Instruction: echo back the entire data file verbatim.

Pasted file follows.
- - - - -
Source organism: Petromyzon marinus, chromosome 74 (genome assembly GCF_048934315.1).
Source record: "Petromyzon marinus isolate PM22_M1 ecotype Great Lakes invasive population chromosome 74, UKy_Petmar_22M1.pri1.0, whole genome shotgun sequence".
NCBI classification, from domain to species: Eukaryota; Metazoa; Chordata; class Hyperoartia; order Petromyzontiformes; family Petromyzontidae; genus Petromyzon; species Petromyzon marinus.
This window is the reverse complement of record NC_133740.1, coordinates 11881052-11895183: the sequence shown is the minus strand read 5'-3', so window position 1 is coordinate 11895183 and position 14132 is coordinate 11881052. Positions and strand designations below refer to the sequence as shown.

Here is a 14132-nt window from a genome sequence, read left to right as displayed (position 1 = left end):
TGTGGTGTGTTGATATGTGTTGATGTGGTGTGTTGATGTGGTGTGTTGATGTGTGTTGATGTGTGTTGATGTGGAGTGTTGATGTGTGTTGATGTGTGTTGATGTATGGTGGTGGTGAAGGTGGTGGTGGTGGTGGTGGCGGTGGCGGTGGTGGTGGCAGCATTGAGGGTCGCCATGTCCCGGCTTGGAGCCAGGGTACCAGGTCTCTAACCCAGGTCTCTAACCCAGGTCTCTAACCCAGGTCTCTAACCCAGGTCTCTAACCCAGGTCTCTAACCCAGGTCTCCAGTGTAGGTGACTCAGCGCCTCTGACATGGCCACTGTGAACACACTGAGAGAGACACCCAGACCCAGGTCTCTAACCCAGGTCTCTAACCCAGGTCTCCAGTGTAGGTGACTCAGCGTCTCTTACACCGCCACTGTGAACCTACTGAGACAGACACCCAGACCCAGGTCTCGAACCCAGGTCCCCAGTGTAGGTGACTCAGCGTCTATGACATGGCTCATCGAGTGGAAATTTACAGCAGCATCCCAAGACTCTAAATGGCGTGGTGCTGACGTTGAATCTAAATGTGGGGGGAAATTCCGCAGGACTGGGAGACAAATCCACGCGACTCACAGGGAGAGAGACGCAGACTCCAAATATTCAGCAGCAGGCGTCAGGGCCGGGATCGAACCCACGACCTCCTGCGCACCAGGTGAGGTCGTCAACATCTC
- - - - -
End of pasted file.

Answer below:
Source organism: Petromyzon marinus, chromosome 74 (genome assembly GCF_048934315.1).
Source record: "Petromyzon marinus isolate PM22_M1 ecotype Great Lakes invasive population chromosome 74, UKy_Petmar_22M1.pri1.0, whole genome shotgun sequence".
NCBI classification, from domain to species: Eukaryota; Metazoa; Chordata; class Hyperoartia; order Petromyzontiformes; family Petromyzontidae; genus Petromyzon; species Petromyzon marinus.
This window is the reverse complement of record NC_133740.1, coordinates 11881052-11895183: the sequence shown is the minus strand read 5'-3', so window position 1 is coordinate 11895183 and position 14132 is coordinate 11881052. Positions and strand designations below refer to the sequence as shown.

Here is a 14132-nt window from a genome sequence, read left to right as displayed (position 1 = left end):
TGTGGTGTGTTGATATGTGTTGATGTGGTGTGTTGATGTGGTGTGTTGATGTGTGTTGATGTGTGTTGATGTGGAGTGTTGATGTGTGTTGATGTGTGTTGATGTATGGTGGTGGTGAAGGTGGTGGTGGTGGTGGTGGCGGTGGCGGTGGTGGTGGCAGCATTGAGGGTCGCCATGTCCCGGCTTGGAGCCAGGGTACCAGGTCTCTAACCCAGGTCTCTAACCCAGGTCTCTAACCCAGGTCTCTAACCCAGGTCTCTAACCCAGGTCTCTAACCCAGGTCTCCAGTGTAGGTGACTCAGCGCCTCTGACATGGCCACTGTGAACACACTGAGAGAGACACCCAGACCCAGGTCTCTAACCCAGGTCTCTAACCCAGGTCTCCAGTGTAGGTGACTCAGCGTCTCTTACACCGCCACTGTGAACCTACTGAGACAGACACCCAGACCCAGGTCTCGAACCCAGGTCCCCAGTGTAGGTGACTCAGCGTCTATGACATGGCTCATCGAGTGGAAATTTACAGCAGCATCCCAAGACTCTAAATGGCGTGGTGCTGACGTTGAATCTAAATGTGGGGGGAAATTCCGCAGGACTGGGAGACAAATCCACGCGACTCACAGGGAGAGAGACGCAGACTCCAAATATTCAGCAGCAGGCGTCAGGGCCGGGATCGAACCCACGACCTCCTGCGCACCAGGTGAGGTCGTCAACATCTC